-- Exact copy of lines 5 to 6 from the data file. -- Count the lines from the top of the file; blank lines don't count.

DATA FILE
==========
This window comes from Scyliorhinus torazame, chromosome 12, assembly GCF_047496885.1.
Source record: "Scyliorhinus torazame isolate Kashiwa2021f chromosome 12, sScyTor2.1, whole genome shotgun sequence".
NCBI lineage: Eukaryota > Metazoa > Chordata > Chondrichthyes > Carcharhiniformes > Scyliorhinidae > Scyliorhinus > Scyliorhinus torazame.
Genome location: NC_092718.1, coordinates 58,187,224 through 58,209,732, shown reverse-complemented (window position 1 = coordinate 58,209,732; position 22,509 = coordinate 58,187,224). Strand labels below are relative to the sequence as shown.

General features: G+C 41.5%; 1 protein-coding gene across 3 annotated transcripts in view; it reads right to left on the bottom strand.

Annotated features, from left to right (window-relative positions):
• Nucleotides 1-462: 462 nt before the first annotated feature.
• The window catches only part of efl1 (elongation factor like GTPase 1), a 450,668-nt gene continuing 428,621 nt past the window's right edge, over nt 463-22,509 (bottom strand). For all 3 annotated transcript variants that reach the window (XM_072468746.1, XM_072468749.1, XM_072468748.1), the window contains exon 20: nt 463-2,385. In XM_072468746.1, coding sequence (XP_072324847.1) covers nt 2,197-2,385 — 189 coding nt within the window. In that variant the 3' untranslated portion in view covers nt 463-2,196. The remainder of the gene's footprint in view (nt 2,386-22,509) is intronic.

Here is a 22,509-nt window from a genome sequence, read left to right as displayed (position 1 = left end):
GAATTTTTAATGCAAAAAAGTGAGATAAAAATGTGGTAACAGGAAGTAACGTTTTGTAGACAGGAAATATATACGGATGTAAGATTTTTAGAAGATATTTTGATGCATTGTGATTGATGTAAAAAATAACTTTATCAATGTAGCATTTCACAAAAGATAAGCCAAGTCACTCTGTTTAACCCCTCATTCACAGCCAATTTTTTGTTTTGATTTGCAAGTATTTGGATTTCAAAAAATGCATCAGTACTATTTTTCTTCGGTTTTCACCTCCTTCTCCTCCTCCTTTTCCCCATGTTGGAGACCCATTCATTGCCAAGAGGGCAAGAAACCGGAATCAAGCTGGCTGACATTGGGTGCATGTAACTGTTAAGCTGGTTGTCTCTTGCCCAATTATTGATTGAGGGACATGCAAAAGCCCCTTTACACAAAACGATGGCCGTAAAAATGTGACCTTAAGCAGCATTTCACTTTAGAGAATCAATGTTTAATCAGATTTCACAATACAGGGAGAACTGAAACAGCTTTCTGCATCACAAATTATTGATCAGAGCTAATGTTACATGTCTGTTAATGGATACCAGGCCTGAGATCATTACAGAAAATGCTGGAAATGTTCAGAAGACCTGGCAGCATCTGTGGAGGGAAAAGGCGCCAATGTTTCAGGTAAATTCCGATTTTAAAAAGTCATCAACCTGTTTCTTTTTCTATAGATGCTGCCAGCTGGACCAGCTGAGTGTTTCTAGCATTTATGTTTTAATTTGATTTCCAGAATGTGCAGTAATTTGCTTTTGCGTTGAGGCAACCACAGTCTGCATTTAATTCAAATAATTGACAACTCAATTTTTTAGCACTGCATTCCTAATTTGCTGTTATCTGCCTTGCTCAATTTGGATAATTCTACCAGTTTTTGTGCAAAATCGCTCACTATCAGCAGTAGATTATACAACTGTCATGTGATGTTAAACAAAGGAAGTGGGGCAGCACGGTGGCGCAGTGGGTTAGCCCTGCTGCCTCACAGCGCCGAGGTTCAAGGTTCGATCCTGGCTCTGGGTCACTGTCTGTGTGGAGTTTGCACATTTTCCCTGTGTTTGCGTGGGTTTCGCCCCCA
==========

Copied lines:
General features: G+C 41.5%; 1 protein-coding gene across 3 annotated transcripts in view; it reads right to left on the bottom strand.

Annotated features, from left to right (window-relative positions):